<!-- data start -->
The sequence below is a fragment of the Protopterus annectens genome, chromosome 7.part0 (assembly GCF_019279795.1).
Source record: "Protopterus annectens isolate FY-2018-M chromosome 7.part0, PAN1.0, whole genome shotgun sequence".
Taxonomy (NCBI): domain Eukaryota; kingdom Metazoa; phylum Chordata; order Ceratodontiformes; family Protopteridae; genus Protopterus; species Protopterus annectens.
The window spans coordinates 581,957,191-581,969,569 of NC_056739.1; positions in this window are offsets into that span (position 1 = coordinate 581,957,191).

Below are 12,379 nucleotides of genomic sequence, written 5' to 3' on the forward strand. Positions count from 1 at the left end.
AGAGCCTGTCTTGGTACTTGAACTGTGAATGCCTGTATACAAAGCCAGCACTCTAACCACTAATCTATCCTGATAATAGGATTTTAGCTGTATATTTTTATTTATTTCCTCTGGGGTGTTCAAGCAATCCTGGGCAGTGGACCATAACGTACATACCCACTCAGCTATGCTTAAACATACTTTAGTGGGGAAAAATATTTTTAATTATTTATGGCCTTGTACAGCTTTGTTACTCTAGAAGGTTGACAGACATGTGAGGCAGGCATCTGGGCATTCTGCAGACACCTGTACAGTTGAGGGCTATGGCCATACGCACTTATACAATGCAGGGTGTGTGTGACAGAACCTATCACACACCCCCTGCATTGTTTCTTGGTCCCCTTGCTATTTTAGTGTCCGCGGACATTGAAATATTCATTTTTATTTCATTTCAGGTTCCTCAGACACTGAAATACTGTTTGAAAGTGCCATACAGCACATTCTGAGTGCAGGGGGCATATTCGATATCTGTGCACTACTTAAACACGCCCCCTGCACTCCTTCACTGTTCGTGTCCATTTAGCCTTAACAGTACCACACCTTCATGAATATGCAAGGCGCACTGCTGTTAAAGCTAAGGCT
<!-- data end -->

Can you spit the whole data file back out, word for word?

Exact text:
The sequence below is a fragment of the Protopterus annectens genome, chromosome 7.part0 (assembly GCF_019279795.1).
Source record: "Protopterus annectens isolate FY-2018-M chromosome 7.part0, PAN1.0, whole genome shotgun sequence".
Taxonomy (NCBI): domain Eukaryota; kingdom Metazoa; phylum Chordata; order Ceratodontiformes; family Protopteridae; genus Protopterus; species Protopterus annectens.
The window spans coordinates 581,957,191-581,969,569 of NC_056739.1; positions in this window are offsets into that span (position 1 = coordinate 581,957,191).

Below are 12,379 nucleotides of genomic sequence, written 5' to 3' on the forward strand. Positions count from 1 at the left end.
AGAGCCTGTCTTGGTACTTGAACTGTGAATGCCTGTATACAAAGCCAGCACTCTAACCACTAATCTATCCTGATAATAGGATTTTAGCTGTATATTTTTATTTATTTCCTCTGGGGTGTTCAAGCAATCCTGGGCAGTGGACCATAACGTACATACCCACTCAGCTATGCTTAAACATACTTTAGTGGGGAAAAATATTTTTAATTATTTATGGCCTTGTACAGCTTTGTTACTCTAGAAGGTTGACAGACATGTGAGGCAGGCATCTGGGCATTCTGCAGACACCTGTACAGTTGAGGGCTATGGCCATACGCACTTATACAATGCAGGGTGTGTGTGACAGAACCTATCACACACCCCCTGCATTGTTTCTTGGTCCCCTTGCTATTTTAGTGTCCGCGGACATTGAAATATTCATTTTTATTTCATTTCAGGTTCCTCAGACACTGAAATACTGTTTGAAAGTGCCATACAGCACATTCTGAGTGCAGGGGGCATATTCGATATCTGTGCACTACTTAAACACGCCCCCTGCACTCCTTCACTGTTCGTGTCCATTTAGCCTTAACAGTACCACACCTTCATGAATATGCAAGGCGCACTGCTGTTAAAGCTAAGGCT